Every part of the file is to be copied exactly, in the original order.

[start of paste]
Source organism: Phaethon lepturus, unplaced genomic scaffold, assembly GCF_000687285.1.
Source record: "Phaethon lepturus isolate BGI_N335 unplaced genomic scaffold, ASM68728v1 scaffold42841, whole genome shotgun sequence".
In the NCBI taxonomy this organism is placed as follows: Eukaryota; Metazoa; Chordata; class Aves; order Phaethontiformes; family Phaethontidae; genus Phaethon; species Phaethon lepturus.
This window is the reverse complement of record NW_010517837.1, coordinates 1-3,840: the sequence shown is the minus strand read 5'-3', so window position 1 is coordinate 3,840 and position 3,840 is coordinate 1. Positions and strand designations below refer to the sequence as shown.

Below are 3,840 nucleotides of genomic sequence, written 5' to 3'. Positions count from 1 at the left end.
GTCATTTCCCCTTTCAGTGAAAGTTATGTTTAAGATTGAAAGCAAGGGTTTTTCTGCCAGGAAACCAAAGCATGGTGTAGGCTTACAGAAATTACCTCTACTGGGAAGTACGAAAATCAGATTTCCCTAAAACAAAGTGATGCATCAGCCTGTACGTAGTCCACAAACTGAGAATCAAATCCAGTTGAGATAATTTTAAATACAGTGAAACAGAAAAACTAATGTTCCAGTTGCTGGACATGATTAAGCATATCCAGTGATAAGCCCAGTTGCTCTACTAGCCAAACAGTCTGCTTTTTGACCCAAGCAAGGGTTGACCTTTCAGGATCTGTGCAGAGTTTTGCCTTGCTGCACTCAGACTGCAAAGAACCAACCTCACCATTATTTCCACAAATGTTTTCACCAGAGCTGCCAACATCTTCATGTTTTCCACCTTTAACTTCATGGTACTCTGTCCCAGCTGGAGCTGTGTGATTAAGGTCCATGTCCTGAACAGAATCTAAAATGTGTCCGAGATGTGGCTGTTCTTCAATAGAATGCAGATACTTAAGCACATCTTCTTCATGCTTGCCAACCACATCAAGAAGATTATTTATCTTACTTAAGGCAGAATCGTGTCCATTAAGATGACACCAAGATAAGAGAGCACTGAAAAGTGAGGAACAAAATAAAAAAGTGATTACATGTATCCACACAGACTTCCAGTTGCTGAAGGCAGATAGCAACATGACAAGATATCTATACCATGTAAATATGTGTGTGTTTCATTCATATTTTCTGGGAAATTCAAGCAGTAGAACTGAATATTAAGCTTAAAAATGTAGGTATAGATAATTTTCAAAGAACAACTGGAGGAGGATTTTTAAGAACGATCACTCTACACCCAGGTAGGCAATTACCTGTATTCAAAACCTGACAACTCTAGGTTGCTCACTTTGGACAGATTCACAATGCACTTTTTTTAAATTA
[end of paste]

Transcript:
Source organism: Phaethon lepturus, unplaced genomic scaffold, assembly GCF_000687285.1.
Source record: "Phaethon lepturus isolate BGI_N335 unplaced genomic scaffold, ASM68728v1 scaffold42841, whole genome shotgun sequence".
In the NCBI taxonomy this organism is placed as follows: Eukaryota; Metazoa; Chordata; class Aves; order Phaethontiformes; family Phaethontidae; genus Phaethon; species Phaethon lepturus.
This window is the reverse complement of record NW_010517837.1, coordinates 1-3,840: the sequence shown is the minus strand read 5'-3', so window position 1 is coordinate 3,840 and position 3,840 is coordinate 1. Positions and strand designations below refer to the sequence as shown.

Below are 3,840 nucleotides of genomic sequence, written 5' to 3'. Positions count from 1 at the left end.
GTCATTTCCCCTTTCAGTGAAAGTTATGTTTAAGATTGAAAGCAAGGGTTTTTCTGCCAGGAAACCAAAGCATGGTGTAGGCTTACAGAAATTACCTCTACTGGGAAGTACGAAAATCAGATTTCCCTAAAACAAAGTGATGCATCAGCCTGTACGTAGTCCACAAACTGAGAATCAAATCCAGTTGAGATAATTTTAAATACAGTGAAACAGAAAAACTAATGTTCCAGTTGCTGGACATGATTAAGCATATCCAGTGATAAGCCCAGTTGCTCTACTAGCCAAACAGTCTGCTTTTTGACCCAAGCAAGGGTTGACCTTTCAGGATCTGTGCAGAGTTTTGCCTTGCTGCACTCAGACTGCAAAGAACCAACCTCACCATTATTTCCACAAATGTTTTCACCAGAGCTGCCAACATCTTCATGTTTTCCACCTTTAACTTCATGGTACTCTGTCCCAGCTGGAGCTGTGTGATTAAGGTCCATGTCCTGAACAGAATCTAAAATGTGTCCGAGATGTGGCTGTTCTTCAATAGAATGCAGATACTTAAGCACATCTTCTTCATGCTTGCCAACCACATCAAGAAGATTATTTATCTTACTTAAGGCAGAATCGTGTCCATTAAGATGACACCAAGATAAGAGAGCACTGAAAAGTGAGGAACAAAATAAAAAAGTGATTACATGTATCCACACAGACTTCCAGTTGCTGAAGGCAGATAGCAACATGACAAGATATCTATACCATGTAAATATGTGTGTGTTTCATTCATATTTTCTGGGAAATTCAAGCAGTAGAACTGAATATTAAGCTTAAAAATGTAGGTATAGATAATTTTCAAAGAACAACTGGAGGAGGATTTTTAAGAACGATCACTCTACACCCAGGTAGGCAATTACCTGTATTCAAAACCTGACAACTCTAGGTTGCTCACTTTGGACAGATTCACAATGCACTTTTTTTAAATTA